Stug III vs. Stug IV

German weapons, vehicles and equipment 1919-1945.

Moderator: sniper1shot

Post Reply
Bob from Accounting
New Member
Posts: 13
Joined: Mon Sep 20, 2004 5:37 pm

Stug III vs. Stug IV

Post by Bob from Accounting » Tue Sep 21, 2004 2:41 pm

Aside from the chassis upon which either vehicle was based, is there any major substantive difference between the Stug III and Stug IV assault guns? I built the Academy kit of the Stug IV recently, and I'm curious.

User avatar
Patrick
Enthusiast
Posts: 593
Joined: Sat Sep 28, 2002 8:35 pm

Post by Patrick » Tue Sep 21, 2004 6:38 pm

Not much. The quote below is from achtungpanzer.com
In December of 1943, Stug IV was introduced, it was essentially a slightly modified Stug III superstructure (such as extended driver's compartment) mounted on Panzer IV chassis. From December of 1943 to March of 1945, 1139 such "hybrids" were produced by Krupp-Gruson at Magdeburg (chassis number 89324 to 89382 and 100001 to unknown). Stug IV (Sd.Kfz.167) was armed with 75mm StuK 40 L/48 gun mounted in cast "saukopf" mantlet. It was operated by 4 men crew. Majority was issued in companies to infantry divisions with few exceptions. Some source apply designation Sd.Kfz.163 to Stug IV.
The full page may be found here:

http://www.achtungpanzer.com/stug.htm
Cheers,

Patrick

When I was single, I had three theories on raising children. Now I have three children and no theories.

Alkie
Member
Posts: 30
Joined: Tue Sep 21, 2004 5:44 pm
Location: Los Angeles

According to "The Russian Front, 1941-1945"....

Post by Alkie » Wed Sep 22, 2004 11:47 pm

....(page 96) in 1943 the Alkett factory, which produced Stug III's, was carpet bombed by the USAF. It resulted in devastating the factory's ability to produce large numbers of Stugs for several months. It was at that time that Stug IV was either put into production or production was accelerated as a stopgap measure to supply assault guns to the various fronts. 1500 of this model was produced, and it was called the Stug III/IV.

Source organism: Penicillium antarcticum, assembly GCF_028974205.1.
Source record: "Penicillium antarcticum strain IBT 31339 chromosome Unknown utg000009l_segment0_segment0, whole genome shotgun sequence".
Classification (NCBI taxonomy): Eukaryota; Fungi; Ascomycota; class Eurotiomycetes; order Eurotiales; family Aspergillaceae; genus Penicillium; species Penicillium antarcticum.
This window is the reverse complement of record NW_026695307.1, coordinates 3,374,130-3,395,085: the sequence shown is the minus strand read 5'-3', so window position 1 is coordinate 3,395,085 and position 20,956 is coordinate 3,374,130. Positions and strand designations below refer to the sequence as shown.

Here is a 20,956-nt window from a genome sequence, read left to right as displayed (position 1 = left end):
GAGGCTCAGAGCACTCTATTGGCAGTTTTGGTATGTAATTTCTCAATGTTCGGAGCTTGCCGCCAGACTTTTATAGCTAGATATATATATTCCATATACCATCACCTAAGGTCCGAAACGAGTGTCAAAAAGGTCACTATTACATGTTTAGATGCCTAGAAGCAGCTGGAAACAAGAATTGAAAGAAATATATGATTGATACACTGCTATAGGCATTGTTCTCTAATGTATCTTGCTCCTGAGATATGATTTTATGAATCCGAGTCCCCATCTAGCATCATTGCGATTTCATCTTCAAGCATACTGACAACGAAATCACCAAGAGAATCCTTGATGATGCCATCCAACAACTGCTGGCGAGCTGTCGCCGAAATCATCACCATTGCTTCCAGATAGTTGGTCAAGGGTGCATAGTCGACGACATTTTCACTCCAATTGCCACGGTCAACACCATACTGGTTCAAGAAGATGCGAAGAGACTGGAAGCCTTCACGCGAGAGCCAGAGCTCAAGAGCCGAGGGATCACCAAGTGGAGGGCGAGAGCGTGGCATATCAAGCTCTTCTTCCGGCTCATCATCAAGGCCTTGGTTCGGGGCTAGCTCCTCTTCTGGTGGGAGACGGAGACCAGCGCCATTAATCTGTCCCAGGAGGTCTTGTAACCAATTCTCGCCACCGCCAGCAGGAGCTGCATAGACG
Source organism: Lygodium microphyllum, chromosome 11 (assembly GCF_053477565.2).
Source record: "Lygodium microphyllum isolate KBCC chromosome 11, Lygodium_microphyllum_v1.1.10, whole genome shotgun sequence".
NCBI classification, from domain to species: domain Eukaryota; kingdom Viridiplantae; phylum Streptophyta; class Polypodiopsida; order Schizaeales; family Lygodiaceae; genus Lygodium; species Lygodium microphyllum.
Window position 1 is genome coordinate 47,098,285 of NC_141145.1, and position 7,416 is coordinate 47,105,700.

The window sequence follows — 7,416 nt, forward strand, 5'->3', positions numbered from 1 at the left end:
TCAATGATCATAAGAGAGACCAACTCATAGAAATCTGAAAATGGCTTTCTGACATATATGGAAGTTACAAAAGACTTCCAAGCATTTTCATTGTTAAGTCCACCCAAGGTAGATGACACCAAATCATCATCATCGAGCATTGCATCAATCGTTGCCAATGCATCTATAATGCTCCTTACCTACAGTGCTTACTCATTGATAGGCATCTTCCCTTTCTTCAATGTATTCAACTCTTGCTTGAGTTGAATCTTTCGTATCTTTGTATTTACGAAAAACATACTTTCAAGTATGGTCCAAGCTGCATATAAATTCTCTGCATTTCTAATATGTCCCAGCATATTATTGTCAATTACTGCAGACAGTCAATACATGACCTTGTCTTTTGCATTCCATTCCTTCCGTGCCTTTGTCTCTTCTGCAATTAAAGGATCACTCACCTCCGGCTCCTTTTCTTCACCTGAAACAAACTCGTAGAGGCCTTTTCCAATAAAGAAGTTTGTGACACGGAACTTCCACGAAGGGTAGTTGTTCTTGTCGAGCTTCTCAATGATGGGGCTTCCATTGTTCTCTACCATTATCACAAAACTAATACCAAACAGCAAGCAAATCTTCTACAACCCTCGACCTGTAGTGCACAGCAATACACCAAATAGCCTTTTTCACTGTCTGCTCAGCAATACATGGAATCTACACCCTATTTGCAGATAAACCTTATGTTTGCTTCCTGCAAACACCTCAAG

Since they carried the same 75mm L48 gun, their effectiveness should be somewhat similar, although possibly the frontal armor of the Stug IV may have been thicker.

As an aside, can anyone quantify the losses suffered by Germans from a production standpoint to their panzer and assault gun production by the allied bombing campaign? There are numerous posters on various boards (many Russian), who claimed the strategic bombing campaign did little to hamper German industrial production. It is true that production increased tremendously until late 1944. The question is, how much higher would it have been without the destruction of the transportation infrastructure and many of the factories themselves?

Roger Griffiths
Associate
Posts: 925
Joined: Thu Mar 27, 2003 9:24 am
Location: UK

Post by Roger Griffiths » Sat Sep 25, 2004 6:29 am

Yes, the Stug IV was built as a result of the bombing of the Alkett factory. Then the whole thing goes pear shaped. Adolf in late 1943 requests that Stug IV's should be issued to panzer units 'if possible', and they were. I can't think of any Stug Abteilungen that had them. Panzer(Stug)Abteilungen of 4 and 17 SSPGD's, 5SSPD later (2 coys. of I Abteilung) all had them. They were also issued to some army PGD's and not a few ID's.

Reichsminister Speer said in his memoirs that 30% of war production was lost through aerial bombardment. He ought to have known, but I wonder. I have seen the production statistics, and would have expected to see big drops for a month or so after particular factories were destroyed. No such trends are apparent. Speer himself said that after the first 1,000 bomber raids, it was feared that production would cease, but then noticed that although the roof and windows had all gone, the heavy machines were still intact. The real Achilles heel of the Third Reich was the fuel supply. The American's only latched onto this in March 1945.

Roger

Roger

User avatar
kramer
Supporter
Posts: 93
Joined: Sat Jun 26, 2004 11:43 am
Location: U.S.A.

Post by kramer » Sat Sep 25, 2004 6:49 am

Was'nt it Guderian who requested more StuGs production over tanks? Alkie, I've seen those 'posters' you mention and there are a couple here,too.Tank producton was still high considering. Yet roads,railways,trucks, parts factories, petrol stations were damaged/destroyed. You have to get the equipment to the Front..
kramer.

Roger Griffiths
Associate
Posts: 925
Joined: Thu Mar 27, 2003 9:24 am
Location: UK

Post by Roger Griffiths » Sat Sep 25, 2004 7:02 am

Kramer, Guderian tried to get hold of Stug production for PD's and PGD's in April 1943 on being appointed Generalinspekteur der Panzertruppen. There was a big conference and the Artillery Arm saw him off. Adolf said 'They're all against you so I can only go with them' Democracy in action. However, Stugs. did start going into PD's and PGD's and the practice spread as time went on.